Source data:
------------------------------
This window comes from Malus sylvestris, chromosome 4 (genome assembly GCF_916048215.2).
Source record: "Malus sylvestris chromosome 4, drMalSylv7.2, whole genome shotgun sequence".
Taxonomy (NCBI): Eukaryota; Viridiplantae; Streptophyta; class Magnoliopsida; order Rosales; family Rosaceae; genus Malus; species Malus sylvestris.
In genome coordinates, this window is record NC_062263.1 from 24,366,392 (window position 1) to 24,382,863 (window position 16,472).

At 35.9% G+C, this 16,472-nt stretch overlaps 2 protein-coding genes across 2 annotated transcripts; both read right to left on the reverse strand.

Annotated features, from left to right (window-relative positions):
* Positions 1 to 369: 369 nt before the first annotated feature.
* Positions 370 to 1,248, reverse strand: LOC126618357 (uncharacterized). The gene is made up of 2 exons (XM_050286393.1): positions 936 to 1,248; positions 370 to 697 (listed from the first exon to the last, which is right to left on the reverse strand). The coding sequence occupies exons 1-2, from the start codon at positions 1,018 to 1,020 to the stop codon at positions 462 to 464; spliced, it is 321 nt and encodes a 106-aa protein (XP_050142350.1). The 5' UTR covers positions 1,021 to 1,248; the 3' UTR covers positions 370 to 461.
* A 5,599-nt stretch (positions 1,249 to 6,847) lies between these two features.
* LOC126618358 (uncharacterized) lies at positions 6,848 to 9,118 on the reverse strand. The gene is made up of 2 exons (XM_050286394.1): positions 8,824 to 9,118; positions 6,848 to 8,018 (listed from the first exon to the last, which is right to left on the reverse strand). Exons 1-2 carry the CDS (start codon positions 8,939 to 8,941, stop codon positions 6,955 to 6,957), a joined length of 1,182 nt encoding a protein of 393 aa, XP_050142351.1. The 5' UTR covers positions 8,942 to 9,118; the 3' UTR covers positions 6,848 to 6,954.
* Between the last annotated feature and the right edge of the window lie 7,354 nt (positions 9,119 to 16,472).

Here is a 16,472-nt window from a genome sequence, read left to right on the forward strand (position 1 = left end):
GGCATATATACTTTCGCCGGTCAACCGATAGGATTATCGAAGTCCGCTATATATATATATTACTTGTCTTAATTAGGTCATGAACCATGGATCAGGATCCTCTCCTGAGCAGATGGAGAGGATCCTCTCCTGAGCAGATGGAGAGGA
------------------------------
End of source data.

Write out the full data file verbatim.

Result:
This window comes from Malus sylvestris, chromosome 4 (genome assembly GCF_916048215.2).
Source record: "Malus sylvestris chromosome 4, drMalSylv7.2, whole genome shotgun sequence".
Taxonomy (NCBI): Eukaryota; Viridiplantae; Streptophyta; class Magnoliopsida; order Rosales; family Rosaceae; genus Malus; species Malus sylvestris.
In genome coordinates, this window is record NC_062263.1 from 24,366,392 (window position 1) to 24,382,863 (window position 16,472).

At 35.9% G+C, this 16,472-nt stretch overlaps 2 protein-coding genes across 2 annotated transcripts; both read right to left on the reverse strand.

Annotated features, from left to right (window-relative positions):
* Positions 1 to 369: 369 nt before the first annotated feature.
* Positions 370 to 1,248, reverse strand: LOC126618357 (uncharacterized). The gene is made up of 2 exons (XM_050286393.1): positions 936 to 1,248; positions 370 to 697 (listed from the first exon to the last, which is right to left on the reverse strand). The coding sequence occupies exons 1-2, from the start codon at positions 1,018 to 1,020 to the stop codon at positions 462 to 464; spliced, it is 321 nt and encodes a 106-aa protein (XP_050142350.1). The 5' UTR covers positions 1,021 to 1,248; the 3' UTR covers positions 370 to 461.
* A 5,599-nt stretch (positions 1,249 to 6,847) lies between these two features.
* LOC126618358 (uncharacterized) lies at positions 6,848 to 9,118 on the reverse strand. The gene is made up of 2 exons (XM_050286394.1): positions 8,824 to 9,118; positions 6,848 to 8,018 (listed from the first exon to the last, which is right to left on the reverse strand). Exons 1-2 carry the CDS (start codon positions 8,939 to 8,941, stop codon positions 6,955 to 6,957), a joined length of 1,182 nt encoding a protein of 393 aa, XP_050142351.1. The 5' UTR covers positions 8,942 to 9,118; the 3' UTR covers positions 6,848 to 6,954.
* Between the last annotated feature and the right edge of the window lie 7,354 nt (positions 9,119 to 16,472).

Here is a 16,472-nt window from a genome sequence, read left to right on the forward strand (position 1 = left end):
GGCATATATACTTTCGCCGGTCAACCGATAGGATTATCGAAGTCCGCTATATATATATATTACTTGTCTTAATTAGGTCATGAACCATGGATCAGGATCCTCTCCTGAGCAGATGGAGAGGATCCTCTCCTGAGCAGATGGAGAGGA